As previously indicated, the synaptic weights which drive a (let us say) V1 neuron form a basis vector which represents the preferred stimulus of that neuron. The action of many such V1 neurons is to predict the (say) LGN input, **I**, as a linear combination of *N* basis vectors, where the weighting coefficient of each basis vector ** u_{i}** is given by the response

$$\mathbf{I}\approx {\displaystyle \sum _{i=1}^{N}{r}_{i}{\mathbf{u}}_{i}}$$

The typical matching-pursuit algorithm seeks to provide an accurate prediction of the input using the least number of basis vectors or equivalently the least number of active V1 neurons (Mallat and Zhang, 1993; see also Appendix). This is accomplished iteratively by first determining which of the 128 basis vectors best predicts the input, or equivaluently, by finding the V1 neuron whose receptive field structure best matches the LGN input. This is done by determining which basis vector maximizes the inner product with the LGN input. The best-matching basis vector weighted by the neuronal response *r* (given by the maximal inner product) is then subtracted from the input, and the process is repeated on the residual input. After *k* iterations the residual input is given by

$$\mathrm{\Delta}{\mathbf{I}}_{k}=\mathrm{\Delta}{\mathbf{I}}_{k-1}-{r}_{{i}_{k}}{\mathbf{u}}_{{i}_{k}}=\mathbf{I}-{\displaystyle \sum _{l=1}^{k}{r}_{{i}_{l}}{\mathbf{u}}_{{i}_{l}}}$$

and the next neuron is chosen by again determining which of the remaining V1 basis vectors best predicts this residual input. In a neural network, the subtractive process is carried out using feedback connections, so that at each iteration of the algorithm the residual input is described by the activity of the LGN and the projection of the residual input onto the remaining basis vectors is implemented using feedforward connections from the LGN to V1.

To better capture the input statistics in the future and enhance the sparseness of the neural code, basis vectors are incrementally updated in each feedforward-feedback cycle. This is done by minimizing the description length of the joint distribution of inputs and neural responses (Appendix). In earlier work (Rao and Ballard, 1999), sparseness was achieved by the *a priori* assumption that the distribution of neural responses is of a particular form that does not necessarily correspond to the correct neural response distribution. Here, we do not specify a (possibly incorrect) sparse prior distribution, but rather create a sparse code via the action of the matching pursuit algorithm, which generates a prediction and then learns receptive fields/basis vectors to better make predictions in the future. Though this is a slightly different notion of both sparsity and optimality than previously used (as it is based on an analysis of the algorithm rather than assuming that the inputs were generated by a specific probabilistic model (Appendix)), this new learning algorithm still causes the model to converge quickly to a set of basis vectors that optimally capture the input statistics and allow for making predictions thereof. In the appendix, we show that the optimal learning rule is well approximated by a local learning rule, which takes the form of the traditional Hebbian rule:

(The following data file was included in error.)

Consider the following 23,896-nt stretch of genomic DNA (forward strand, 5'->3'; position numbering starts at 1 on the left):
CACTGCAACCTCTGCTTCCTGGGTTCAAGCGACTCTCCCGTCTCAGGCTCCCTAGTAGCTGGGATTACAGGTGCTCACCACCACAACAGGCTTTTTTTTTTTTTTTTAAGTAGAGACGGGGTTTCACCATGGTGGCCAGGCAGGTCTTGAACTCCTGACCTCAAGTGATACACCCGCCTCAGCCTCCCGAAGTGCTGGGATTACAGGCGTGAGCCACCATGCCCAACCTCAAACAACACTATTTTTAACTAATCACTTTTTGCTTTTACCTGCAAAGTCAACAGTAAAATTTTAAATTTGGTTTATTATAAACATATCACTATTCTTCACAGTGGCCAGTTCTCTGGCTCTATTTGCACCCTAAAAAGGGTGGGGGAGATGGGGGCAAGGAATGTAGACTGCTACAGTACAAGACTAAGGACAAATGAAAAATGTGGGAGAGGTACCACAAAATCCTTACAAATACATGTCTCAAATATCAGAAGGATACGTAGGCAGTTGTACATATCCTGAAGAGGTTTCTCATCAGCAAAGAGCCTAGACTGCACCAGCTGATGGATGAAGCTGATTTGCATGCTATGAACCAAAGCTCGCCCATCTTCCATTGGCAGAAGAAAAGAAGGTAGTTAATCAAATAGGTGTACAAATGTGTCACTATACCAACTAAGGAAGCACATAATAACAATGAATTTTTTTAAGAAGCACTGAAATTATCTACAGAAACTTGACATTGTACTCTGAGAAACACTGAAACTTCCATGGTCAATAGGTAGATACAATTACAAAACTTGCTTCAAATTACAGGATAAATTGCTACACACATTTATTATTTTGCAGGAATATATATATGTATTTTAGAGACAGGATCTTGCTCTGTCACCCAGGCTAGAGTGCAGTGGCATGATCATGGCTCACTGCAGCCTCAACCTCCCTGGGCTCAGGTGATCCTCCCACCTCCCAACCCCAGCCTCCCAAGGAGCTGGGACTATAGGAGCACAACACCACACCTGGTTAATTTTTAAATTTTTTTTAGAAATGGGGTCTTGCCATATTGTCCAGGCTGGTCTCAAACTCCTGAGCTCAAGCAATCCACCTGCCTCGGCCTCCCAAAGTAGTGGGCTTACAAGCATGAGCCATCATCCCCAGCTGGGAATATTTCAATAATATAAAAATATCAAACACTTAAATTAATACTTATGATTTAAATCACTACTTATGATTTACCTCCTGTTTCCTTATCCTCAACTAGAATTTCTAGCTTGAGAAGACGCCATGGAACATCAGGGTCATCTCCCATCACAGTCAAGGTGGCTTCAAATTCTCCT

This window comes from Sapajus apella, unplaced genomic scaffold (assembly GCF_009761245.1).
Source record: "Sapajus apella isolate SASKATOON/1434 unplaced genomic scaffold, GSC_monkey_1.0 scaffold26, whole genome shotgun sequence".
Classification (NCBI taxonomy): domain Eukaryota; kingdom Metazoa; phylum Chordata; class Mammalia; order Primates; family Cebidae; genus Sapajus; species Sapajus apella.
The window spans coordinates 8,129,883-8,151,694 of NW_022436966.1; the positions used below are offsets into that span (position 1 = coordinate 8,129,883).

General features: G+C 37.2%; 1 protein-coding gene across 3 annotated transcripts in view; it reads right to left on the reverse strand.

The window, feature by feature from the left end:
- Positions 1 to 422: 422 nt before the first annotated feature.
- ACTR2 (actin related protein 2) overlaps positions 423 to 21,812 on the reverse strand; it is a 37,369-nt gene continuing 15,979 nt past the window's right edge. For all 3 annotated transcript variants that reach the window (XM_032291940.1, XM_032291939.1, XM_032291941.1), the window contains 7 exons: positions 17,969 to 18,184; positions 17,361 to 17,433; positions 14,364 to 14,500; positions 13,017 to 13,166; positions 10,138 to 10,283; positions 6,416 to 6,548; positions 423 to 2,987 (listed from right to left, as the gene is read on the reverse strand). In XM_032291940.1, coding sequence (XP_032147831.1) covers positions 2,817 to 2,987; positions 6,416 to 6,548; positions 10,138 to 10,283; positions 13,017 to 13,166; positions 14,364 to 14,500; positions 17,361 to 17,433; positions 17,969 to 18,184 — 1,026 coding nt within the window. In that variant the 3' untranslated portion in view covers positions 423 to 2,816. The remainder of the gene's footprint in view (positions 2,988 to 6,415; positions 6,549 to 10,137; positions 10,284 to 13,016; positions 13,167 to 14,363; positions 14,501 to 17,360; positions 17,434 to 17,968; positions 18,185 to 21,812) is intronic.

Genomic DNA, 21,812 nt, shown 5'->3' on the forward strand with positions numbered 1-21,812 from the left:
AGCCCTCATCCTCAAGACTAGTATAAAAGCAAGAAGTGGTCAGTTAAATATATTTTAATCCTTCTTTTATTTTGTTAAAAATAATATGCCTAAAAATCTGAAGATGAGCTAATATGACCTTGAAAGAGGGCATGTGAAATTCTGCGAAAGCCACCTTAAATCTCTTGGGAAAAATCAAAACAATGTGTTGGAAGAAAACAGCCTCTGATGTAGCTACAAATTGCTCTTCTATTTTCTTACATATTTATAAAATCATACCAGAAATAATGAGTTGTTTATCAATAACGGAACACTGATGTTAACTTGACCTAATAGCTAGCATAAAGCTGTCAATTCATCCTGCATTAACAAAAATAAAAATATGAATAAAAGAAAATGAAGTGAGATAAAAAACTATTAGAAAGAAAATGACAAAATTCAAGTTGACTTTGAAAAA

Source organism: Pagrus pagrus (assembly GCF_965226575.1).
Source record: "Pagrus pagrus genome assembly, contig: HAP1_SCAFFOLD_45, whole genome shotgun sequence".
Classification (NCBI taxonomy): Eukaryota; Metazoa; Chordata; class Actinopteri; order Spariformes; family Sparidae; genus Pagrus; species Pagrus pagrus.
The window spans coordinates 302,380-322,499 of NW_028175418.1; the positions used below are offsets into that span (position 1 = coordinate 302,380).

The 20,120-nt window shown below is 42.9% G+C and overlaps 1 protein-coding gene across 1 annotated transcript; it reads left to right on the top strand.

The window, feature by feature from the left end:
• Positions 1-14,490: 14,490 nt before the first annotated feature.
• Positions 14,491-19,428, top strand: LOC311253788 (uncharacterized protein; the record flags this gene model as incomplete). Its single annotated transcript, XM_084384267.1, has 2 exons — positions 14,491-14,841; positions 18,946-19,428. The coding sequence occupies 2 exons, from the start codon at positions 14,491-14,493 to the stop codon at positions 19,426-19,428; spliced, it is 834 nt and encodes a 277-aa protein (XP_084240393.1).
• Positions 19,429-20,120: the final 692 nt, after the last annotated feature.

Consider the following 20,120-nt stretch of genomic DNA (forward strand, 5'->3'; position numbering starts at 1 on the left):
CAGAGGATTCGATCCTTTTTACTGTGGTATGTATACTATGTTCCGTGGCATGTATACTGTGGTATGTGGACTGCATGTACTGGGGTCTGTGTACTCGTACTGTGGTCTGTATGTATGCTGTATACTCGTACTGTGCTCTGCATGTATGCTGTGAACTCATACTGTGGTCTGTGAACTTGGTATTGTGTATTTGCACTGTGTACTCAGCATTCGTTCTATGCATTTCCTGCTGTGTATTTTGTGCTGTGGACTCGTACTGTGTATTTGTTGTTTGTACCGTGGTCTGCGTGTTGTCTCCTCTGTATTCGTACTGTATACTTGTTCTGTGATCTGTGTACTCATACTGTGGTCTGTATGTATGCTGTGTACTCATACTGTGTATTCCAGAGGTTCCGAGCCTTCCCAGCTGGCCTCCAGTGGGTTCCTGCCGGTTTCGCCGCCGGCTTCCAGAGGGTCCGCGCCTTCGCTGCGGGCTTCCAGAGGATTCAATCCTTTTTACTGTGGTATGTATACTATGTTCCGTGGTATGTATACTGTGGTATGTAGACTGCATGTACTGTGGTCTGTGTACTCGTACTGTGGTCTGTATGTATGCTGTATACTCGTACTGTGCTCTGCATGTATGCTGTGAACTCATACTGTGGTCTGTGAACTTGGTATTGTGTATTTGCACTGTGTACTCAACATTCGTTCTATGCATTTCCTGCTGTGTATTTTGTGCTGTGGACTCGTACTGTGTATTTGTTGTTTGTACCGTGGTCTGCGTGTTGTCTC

$$\mathrm{\Delta}{\mathbf{u}}_{{i}_{k}}=\gamma \langle {r}_{{i}_{k}}\mathrm{\Delta}{\mathbf{I}}_{k-1}\rangle $$

where γ is given by 0.3/(1+β), and β is initially equal to 1 and increases by 1 every 1000 patches. Parameter values are kept constant throughout all simulations. The model is allowed to process each image patch using four feedforward-feedback cycles. Basis vectors are updated and then normalized each time a neuron is chosen in one of the feedforward-feedback cycles. The V1 basis vectors are trained on 10 000 image patches extracted from 16 natural images. MST basis vectors are trained on motion fields extracted from 640 natural image sequences.

To test the predictive coding hypothesis, we trained our matching pursuit model on image patches extracted from natural scenes, the motivation being that receptive field properties might be largely determined by the statistics of their natural input (see also, Field, 1987; Atick, 1992; Dan et al., 1996; Rao and Ballard, 1999). After exposure to several thousand natural image patches, the basis vectors learned by the model show orientation tuning as found for simple cells in V1 (figure 2). The basis vectors determine the feedforward responses, and can be considered as classical receptive fields of the higher-level units.